I have a clear memory of walking through Dillard’s with my mom and looking at the designer handbags. I was in six or seventh grade and as we made our way into the mall, we would stop at each counter to check out the latest styles. Coach and DKNY were my favorite, they were brands all my friends were wearing, but my mom, quite the classy and stubborn woman that she was, always skirted towards Dooney and Bourke’s counter.
“Look at that wallet,” she said, her index finger pressed on the glass, “that’s the one I like.”
“Ewwww, moooommm!” The wallet was hideous. It had a duck on it. Moms were so uncool back then and so was Dooney and Bourke.
Then, about a year ago, the ducks started appearing again. It was sporadic but at work, on South Street, or while waiting in line for coffee, a woman would be wearing a Dooney and Bourke purse around her shoulder or wallet in her hand, vintage or new. I like to think that my eye and my taste level has matured since the seventh grade and I when I saw a woman wearing D&B, I didn’t mind the them. Actually, they were kind of classy, in a Ralph Lauren, Connecticut kind of way. Their resurgence came at a time when I started to shift my wardrobe away from trendy pieces and towards timeless looks (this is still an ongoing thing). Dooney & Bourke would be a fitting addition to this new closet of mine.
Dooney and Bourke is a brand that is and was neither this or that. It started in 1975 by Peter Dooney and Frederic Bourke in South Norwalk, Connecticut and initially sold two things – surcingle belts and classic suspenders. In 1981, D&B branched out into the handbag business and launched the Tack Case and Equestrian Bag, both made from bridle leather. Then, in 1983, the AWL (All Weather Leather) collection was released and it was at this time that the duck logo, which featured a duck whose head faces the right and body faces the left (weird?), was introduced. All weather leather was what Dooney and Bourke was known for. By shrinking the size of the pores during the tanning process, the leather was 100% waterproof and shed water off of it like it does off of a duck’s back. Functionally, it was a great bag – it stood up to wear and tear very well and it was easy to care for (just wiping the purse with a damp cloth would keep it clean and more difficult stains could be removed with water and a mild soap such as Ivory). Because of its performance and good looks, D&B should have taken off but it didn’t. It was popular but no superstar and I think I know why.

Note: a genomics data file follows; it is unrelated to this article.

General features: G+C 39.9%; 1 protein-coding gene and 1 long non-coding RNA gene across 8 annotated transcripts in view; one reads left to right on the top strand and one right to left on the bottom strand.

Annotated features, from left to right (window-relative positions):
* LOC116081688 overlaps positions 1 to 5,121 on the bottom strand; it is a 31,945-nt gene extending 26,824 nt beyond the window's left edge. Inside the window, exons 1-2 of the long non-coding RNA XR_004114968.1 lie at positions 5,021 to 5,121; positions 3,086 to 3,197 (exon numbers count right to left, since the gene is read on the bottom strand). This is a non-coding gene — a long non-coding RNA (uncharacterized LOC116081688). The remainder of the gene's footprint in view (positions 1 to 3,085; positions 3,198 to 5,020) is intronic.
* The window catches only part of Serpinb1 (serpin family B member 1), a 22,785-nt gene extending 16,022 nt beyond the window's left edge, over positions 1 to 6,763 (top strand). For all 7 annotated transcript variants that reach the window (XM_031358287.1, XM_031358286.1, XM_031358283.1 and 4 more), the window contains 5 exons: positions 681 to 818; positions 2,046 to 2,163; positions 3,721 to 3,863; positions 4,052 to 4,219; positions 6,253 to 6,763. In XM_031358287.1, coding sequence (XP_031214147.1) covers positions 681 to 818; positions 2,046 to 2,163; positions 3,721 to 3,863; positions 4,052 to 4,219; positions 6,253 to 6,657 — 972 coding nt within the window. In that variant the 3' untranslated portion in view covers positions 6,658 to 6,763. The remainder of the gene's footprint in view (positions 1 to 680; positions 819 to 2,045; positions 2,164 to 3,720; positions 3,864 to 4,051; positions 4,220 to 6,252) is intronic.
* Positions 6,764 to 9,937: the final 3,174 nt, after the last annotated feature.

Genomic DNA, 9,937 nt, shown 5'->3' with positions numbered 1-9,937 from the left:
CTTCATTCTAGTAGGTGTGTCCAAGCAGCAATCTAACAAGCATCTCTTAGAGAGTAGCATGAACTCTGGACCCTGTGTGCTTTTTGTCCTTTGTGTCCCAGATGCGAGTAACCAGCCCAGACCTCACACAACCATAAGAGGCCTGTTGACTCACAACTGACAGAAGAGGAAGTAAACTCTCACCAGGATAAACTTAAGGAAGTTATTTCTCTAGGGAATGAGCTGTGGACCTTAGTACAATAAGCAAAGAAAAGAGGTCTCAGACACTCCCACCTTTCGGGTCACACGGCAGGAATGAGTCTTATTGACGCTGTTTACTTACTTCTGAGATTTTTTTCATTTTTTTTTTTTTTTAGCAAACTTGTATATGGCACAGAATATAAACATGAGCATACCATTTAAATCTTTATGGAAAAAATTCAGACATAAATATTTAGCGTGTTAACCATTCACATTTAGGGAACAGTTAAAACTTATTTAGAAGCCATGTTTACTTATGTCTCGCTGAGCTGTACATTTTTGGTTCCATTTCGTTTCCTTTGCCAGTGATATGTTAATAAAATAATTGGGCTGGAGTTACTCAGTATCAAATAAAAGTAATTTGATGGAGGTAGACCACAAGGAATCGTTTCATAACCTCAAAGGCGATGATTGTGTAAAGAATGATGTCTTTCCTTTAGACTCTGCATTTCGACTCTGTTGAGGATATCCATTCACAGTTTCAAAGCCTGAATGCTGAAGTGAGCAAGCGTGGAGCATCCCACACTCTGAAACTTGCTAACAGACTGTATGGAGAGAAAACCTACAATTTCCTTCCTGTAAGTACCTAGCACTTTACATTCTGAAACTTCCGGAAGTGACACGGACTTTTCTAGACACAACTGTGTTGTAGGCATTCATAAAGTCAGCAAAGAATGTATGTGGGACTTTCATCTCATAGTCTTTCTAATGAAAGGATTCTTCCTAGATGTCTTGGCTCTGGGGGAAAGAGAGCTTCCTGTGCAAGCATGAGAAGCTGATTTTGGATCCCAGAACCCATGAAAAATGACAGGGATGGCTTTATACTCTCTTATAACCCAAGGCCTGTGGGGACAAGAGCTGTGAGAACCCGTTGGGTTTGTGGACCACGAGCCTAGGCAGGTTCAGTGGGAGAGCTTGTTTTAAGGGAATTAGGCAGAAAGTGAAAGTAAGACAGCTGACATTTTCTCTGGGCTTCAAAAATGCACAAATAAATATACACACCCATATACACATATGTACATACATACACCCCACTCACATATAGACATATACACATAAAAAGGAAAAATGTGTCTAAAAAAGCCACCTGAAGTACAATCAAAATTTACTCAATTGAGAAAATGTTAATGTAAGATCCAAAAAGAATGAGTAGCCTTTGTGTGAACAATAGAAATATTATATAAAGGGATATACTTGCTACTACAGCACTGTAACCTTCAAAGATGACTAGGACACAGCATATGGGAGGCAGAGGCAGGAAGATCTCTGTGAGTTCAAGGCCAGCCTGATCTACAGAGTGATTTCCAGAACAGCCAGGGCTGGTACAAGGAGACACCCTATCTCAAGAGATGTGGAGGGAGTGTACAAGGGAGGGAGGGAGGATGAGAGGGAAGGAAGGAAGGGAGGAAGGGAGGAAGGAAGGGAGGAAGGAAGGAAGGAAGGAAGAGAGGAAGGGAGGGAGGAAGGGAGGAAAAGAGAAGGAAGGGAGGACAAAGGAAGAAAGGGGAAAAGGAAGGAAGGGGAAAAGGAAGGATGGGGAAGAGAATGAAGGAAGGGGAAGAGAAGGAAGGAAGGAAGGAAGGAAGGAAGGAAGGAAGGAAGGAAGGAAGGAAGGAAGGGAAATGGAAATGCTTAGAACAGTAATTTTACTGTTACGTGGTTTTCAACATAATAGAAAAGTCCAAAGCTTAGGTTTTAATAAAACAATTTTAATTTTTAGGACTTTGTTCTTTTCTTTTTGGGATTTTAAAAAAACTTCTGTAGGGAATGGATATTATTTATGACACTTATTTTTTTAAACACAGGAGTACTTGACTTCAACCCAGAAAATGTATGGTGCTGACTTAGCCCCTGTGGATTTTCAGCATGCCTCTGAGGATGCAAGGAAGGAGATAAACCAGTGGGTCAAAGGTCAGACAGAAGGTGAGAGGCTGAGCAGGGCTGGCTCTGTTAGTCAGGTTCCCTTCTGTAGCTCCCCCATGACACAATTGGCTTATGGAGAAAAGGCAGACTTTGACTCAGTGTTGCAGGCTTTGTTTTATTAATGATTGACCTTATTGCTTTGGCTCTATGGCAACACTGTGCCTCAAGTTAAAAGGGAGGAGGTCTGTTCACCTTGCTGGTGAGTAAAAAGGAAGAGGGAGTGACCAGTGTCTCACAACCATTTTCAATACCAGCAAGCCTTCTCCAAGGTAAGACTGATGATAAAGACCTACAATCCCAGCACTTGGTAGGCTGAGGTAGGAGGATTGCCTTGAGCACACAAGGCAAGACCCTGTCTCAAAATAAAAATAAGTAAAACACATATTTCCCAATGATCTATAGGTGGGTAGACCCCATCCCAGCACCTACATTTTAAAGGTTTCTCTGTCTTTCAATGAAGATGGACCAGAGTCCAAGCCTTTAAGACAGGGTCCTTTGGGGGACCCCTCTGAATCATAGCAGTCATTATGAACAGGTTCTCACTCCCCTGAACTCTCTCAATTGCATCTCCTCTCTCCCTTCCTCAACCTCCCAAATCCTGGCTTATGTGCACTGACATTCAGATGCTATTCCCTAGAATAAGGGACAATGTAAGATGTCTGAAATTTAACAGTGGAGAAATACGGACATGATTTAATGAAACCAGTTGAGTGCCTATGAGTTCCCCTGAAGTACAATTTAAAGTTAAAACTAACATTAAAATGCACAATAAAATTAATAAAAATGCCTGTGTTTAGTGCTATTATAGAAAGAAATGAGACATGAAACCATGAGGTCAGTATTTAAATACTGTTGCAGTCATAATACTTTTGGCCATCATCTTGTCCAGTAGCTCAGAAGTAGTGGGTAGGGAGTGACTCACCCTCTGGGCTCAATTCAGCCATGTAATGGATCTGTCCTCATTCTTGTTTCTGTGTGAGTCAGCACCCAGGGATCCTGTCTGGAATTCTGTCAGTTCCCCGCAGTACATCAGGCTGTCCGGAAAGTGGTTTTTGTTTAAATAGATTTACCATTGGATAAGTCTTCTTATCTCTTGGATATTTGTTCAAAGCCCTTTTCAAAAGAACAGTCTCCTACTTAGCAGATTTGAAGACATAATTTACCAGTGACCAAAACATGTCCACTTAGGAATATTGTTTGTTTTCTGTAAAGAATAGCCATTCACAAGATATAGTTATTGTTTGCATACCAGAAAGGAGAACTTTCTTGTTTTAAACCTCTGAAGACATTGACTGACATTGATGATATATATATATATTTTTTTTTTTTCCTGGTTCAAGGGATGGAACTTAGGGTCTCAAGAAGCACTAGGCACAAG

What bothered me about the brand was that it wasn’t low grade enough that I could call it crap (like a Nine West handbags) but it wasn’t high end enough that I could desire it (like a Botkier handbag). It was in the middle. Just okay. I don’t know if your closet is or was like this but mine used to be – it was full of either cheap clothes and accessories from Forever 21 or expensive garments, shoes, and handbags from Neiman Marcus. There was no middle of the road. I either bought $20 or $200 products. It wasn’t until recently that I realized that ordinary clothes made well and paired correctly look extraordinary (J. Crew). I also started to realize that it was the ordinary things, people, and events that I loved the most and continued to love. I don’t look up to the Tiger Wood’s or the Arnold Schwarzenegger’s of this world because they’re usually not what they are cracked up to be. In most cases, it’s just a mirage. I don’t like overloading weekends with things to do. I like putzing around Philadelphia during the day, running a few errands and then hanging out at night. I like the mundane.
My tastes have changed and so has my attitudes towards Dooney and Bourke. They’re nothing special and they certainly don’t sparkle but shining in this world doesn’t always require glitter. Just like my Ray-Bans, Gap Jeans, or statement necklaces, they’re extraordinary because they’re ordinary.
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